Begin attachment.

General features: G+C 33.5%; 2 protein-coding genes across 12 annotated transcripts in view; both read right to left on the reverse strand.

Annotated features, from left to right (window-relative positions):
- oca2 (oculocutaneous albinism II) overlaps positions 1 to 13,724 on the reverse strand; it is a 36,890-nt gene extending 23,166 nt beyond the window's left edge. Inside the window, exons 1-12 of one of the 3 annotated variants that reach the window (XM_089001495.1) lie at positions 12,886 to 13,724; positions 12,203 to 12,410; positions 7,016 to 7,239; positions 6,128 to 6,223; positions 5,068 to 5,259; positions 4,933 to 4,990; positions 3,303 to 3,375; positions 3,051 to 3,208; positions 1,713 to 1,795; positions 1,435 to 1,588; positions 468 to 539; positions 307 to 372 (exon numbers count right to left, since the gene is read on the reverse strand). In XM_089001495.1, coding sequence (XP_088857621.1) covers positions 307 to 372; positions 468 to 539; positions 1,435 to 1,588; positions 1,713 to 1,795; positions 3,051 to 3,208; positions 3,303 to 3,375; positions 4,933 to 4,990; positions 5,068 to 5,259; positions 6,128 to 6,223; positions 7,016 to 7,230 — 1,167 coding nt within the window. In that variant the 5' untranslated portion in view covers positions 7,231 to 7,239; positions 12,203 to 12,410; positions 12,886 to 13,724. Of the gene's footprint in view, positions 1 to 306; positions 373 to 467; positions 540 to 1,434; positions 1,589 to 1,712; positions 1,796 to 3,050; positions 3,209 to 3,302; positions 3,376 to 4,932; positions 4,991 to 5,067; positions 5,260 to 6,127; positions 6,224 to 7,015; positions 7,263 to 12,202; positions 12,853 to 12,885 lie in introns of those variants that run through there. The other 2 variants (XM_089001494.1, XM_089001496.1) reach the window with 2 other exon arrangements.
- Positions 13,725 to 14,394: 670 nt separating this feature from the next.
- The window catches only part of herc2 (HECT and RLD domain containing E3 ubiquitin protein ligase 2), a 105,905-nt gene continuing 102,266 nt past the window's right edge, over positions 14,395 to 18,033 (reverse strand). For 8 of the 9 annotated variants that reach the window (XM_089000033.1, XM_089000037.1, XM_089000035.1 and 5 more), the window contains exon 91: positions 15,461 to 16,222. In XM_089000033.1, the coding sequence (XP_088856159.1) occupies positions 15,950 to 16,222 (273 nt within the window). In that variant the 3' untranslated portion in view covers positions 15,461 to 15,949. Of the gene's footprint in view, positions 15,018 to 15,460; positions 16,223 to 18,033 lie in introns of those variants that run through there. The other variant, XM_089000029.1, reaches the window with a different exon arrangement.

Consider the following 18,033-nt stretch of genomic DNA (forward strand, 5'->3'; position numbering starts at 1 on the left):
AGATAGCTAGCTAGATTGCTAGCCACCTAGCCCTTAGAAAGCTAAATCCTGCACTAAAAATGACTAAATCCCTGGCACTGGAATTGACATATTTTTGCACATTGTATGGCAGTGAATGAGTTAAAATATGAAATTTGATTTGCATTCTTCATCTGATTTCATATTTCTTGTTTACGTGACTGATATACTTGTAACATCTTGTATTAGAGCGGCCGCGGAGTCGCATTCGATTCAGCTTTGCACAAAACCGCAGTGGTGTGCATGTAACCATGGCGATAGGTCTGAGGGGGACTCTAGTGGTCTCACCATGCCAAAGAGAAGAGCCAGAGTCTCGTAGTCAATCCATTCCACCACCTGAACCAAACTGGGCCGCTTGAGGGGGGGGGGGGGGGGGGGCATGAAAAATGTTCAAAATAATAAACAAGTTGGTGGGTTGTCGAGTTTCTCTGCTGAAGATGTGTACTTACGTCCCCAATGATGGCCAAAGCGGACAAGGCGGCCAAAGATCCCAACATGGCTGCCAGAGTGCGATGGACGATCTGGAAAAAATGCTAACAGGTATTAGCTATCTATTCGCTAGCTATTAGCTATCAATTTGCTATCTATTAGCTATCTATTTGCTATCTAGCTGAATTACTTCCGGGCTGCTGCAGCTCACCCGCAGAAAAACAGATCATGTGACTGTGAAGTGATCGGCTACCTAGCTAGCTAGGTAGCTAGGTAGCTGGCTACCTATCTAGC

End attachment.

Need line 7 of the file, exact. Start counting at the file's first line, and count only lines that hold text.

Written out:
AGATAGCTAGCTAGATTGCTAGCCACCTAGCCCTTAGAAAGCTAAATCCTGCACTAAAAATGACTAAATCCCTGGCACTGGAATTGACATATTTTTGCACATTGTATGGCAGTGAATGAGTTAAAATATGAAATTTGATTTGCATTCTTCATCTGATTTCATATTTCTTGTTTACGTGACTGATATACTTGTAACATCTTGTATTAGAGCGGCCGCGGAGTCGCATTCGATTCAGCTTTGCACAAAACCGCAGTGGTGTGCATGTAACCATGGCGATAGGTCTGAGGGGGACTCTAGTGGTCTCACCATGCCAAAGAGAAGAGCCAGAGTCTCGTAGTCAATCCATTCCACCACCTGAACCAAACTGGGCCGCTTGAGGGGGGGGGGGGGGGGGGGCATGAAAAATGTTCAAAATAATAAACAAGTTGGTGGGTTGTCGAGTTTCTCTGCTGAAGATGTGTACTTACGTCCCCAATGATGGCCAAAGCGGACAAGGCGGCCAAAGATCCCAACATGGCTGCCAGAGTGCGATGGACGATCTGGAAAAAATGCTAACAGGTATTAGCTATCTATTCGCTAGCTATTAGCTATCAATTTGCTATCTATTAGCTATCTATTTGCTATCTAGCTGAATTACTTCCGGGCTGCTGCAGCTCACCCGCAGAAAAACAGATCATGTGACTGTGAAGTGATCGGCTACCTAGCTAGCTAGGTAGCTAGGTAGCTGGCTACCTATCTAGC